0August 9, 2019 at 2:11 pm #240920

Mike CarnellParticipant@Mike-Carnell**Include @Mike-Carnell in your post and this person will**

be notified via email.@carlislec If the entire goal is to have a Cpk of 1.33 that means you need to have a tolerance width of 4x the standard deviation to the closest specification. You had better use long term data to calculate this. I am not going to tell you about a 1.5 sigma shift in the mean but if you use short term data it will move. A total tolerance width could be established at 8X the standard deviation and your process will have to stay dead center.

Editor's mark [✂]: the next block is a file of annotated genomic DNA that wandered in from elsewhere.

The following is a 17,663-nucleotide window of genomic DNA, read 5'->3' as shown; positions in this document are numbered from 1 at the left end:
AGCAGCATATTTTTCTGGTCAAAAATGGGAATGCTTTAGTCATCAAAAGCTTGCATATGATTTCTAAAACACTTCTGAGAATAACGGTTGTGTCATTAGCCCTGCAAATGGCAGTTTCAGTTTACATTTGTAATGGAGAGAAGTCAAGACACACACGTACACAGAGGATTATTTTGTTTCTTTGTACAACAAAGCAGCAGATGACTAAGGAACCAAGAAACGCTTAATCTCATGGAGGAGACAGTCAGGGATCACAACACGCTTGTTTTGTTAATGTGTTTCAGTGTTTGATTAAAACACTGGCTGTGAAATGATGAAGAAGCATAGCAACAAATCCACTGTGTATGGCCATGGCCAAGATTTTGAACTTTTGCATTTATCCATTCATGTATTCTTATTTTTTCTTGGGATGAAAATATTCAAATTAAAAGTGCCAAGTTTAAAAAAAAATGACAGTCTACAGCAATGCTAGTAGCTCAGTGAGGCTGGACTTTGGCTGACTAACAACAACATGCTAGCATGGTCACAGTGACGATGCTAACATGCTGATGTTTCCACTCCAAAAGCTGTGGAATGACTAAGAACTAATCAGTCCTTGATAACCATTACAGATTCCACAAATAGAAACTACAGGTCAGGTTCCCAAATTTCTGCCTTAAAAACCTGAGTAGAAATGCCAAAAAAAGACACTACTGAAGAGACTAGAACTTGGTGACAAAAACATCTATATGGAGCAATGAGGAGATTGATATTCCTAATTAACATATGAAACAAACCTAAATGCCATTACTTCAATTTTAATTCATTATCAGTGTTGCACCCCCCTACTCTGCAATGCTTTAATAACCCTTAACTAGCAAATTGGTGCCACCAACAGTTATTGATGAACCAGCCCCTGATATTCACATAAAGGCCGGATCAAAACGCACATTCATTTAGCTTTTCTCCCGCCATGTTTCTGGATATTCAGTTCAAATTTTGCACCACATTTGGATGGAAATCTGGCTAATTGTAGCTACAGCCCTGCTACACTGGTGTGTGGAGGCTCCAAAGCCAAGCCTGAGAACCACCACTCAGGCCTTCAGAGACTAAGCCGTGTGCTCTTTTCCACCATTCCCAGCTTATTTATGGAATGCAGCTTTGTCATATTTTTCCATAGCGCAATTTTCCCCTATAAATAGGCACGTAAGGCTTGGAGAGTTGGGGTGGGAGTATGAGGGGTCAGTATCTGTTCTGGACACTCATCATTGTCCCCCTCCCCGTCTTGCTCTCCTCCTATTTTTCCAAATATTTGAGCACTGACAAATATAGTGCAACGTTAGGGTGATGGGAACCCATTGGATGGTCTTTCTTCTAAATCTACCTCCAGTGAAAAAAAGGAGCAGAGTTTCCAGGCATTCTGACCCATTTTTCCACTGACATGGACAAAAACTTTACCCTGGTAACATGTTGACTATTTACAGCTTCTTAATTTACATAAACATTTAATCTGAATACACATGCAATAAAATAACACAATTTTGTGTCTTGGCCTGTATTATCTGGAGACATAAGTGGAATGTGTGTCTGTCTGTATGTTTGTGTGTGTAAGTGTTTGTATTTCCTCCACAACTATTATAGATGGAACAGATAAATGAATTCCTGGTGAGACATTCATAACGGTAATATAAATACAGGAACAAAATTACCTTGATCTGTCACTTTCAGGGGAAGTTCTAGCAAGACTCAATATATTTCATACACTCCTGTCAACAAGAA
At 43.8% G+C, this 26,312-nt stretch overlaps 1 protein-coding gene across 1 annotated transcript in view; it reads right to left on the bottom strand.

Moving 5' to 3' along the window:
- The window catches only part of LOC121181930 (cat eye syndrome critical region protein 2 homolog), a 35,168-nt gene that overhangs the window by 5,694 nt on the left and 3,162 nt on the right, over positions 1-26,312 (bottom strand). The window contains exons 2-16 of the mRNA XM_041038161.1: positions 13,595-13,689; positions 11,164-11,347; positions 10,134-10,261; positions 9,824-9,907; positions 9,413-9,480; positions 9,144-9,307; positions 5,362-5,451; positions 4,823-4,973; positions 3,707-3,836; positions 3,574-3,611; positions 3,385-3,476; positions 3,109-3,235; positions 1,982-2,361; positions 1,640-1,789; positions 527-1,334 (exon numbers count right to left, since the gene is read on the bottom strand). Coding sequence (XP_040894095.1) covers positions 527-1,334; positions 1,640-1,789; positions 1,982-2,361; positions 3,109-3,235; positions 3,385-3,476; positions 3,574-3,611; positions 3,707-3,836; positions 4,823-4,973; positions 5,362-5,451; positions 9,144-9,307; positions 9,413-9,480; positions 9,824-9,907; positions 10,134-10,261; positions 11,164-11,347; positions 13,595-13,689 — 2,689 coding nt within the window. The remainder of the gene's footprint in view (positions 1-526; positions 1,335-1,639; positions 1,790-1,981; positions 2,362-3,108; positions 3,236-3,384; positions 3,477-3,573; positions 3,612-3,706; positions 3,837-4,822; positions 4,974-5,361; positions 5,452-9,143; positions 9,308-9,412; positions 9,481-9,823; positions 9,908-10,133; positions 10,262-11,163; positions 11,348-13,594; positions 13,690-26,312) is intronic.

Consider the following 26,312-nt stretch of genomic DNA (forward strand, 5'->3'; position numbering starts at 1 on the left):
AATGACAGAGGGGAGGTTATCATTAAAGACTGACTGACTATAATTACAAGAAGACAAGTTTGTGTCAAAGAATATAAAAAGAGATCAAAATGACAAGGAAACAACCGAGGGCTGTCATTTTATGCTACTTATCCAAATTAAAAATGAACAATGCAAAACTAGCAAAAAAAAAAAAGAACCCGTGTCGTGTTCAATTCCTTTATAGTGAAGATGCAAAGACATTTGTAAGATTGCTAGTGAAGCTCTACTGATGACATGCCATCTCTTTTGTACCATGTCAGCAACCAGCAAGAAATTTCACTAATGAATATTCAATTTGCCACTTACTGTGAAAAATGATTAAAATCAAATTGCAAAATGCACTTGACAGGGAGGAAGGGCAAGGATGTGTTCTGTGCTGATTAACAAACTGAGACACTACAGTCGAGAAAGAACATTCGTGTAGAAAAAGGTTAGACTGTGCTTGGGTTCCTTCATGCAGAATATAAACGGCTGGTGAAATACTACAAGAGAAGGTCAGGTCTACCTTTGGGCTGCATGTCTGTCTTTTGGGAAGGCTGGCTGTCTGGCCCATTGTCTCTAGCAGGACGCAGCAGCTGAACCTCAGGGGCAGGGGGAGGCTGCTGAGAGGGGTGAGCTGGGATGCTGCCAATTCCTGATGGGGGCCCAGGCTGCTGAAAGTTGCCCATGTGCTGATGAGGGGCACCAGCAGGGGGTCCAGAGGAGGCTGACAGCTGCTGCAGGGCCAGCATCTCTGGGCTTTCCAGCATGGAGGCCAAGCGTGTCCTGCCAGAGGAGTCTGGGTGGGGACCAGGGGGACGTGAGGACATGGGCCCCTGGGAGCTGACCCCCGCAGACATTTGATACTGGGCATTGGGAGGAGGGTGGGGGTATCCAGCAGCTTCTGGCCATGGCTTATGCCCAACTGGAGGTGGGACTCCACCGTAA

0August 12, 2019 at 7:43 pm #240992

Paul KellerParticipant@pkeller@qualityamerica.com**Include @pkeller@qualityamerica.com in your post and this person will**

be notified via email.I don’t see an issue with your company setting a standard for process capability of Cpk=1.33. This is a fairly standard practice, and 1.33 has been the suggested goal for Cpk since the 1980’s as it provides a bit of margin of error in case the process shifts without detection.

So, your question is how to respond when the process cannot meet that capability requirement?

First off, I assume you’re using a control chart to estimate the Cpk. It’s not a valid estimate unless the process is in control. Capability is a prediction, and you can’t predict without process stability. I would encourage you to always report Cpk with a control chart, so it is clear that the process is in control before the capability estimate is considered.